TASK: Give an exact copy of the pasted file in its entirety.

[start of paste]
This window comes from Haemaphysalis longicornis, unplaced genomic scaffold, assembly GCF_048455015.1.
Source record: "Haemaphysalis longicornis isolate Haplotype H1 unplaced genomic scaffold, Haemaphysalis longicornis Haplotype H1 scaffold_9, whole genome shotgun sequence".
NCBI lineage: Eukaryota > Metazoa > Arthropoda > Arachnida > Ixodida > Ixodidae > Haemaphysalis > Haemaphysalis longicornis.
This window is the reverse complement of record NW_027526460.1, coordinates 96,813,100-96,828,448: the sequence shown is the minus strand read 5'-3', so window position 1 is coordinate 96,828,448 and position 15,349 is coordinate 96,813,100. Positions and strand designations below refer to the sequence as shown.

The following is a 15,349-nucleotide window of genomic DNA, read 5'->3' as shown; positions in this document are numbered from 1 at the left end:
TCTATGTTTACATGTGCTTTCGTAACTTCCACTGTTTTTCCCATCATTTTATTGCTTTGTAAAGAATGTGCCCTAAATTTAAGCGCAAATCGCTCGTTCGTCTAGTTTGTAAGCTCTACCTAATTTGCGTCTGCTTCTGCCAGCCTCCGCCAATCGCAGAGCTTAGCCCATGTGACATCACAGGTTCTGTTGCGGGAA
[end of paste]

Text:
This window comes from Haemaphysalis longicornis, unplaced genomic scaffold, assembly GCF_048455015.1.
Source record: "Haemaphysalis longicornis isolate Haplotype H1 unplaced genomic scaffold, Haemaphysalis longicornis Haplotype H1 scaffold_9, whole genome shotgun sequence".
NCBI lineage: Eukaryota > Metazoa > Arthropoda > Arachnida > Ixodida > Ixodidae > Haemaphysalis > Haemaphysalis longicornis.
This window is the reverse complement of record NW_027526460.1, coordinates 96,813,100-96,828,448: the sequence shown is the minus strand read 5'-3', so window position 1 is coordinate 96,828,448 and position 15,349 is coordinate 96,813,100. Positions and strand designations below refer to the sequence as shown.

The following is a 15,349-nucleotide window of genomic DNA, read 5'->3' as shown; positions in this document are numbered from 1 at the left end:
TCTATGTTTACATGTGCTTTCGTAACTTCCACTGTTTTTCCCATCATTTTATTGCTTTGTAAAGAATGTGCCCTAAATTTAAGCGCAAATCGCTCGTTCGTCTAGTTTGTAAGCTCTACCTAATTTGCGTCTGCTTCTGCCAGCCTCCGCCAATCGCAGAGCTTAGCCCATGTGACATCACAGGTTCTGTTGCGGGAA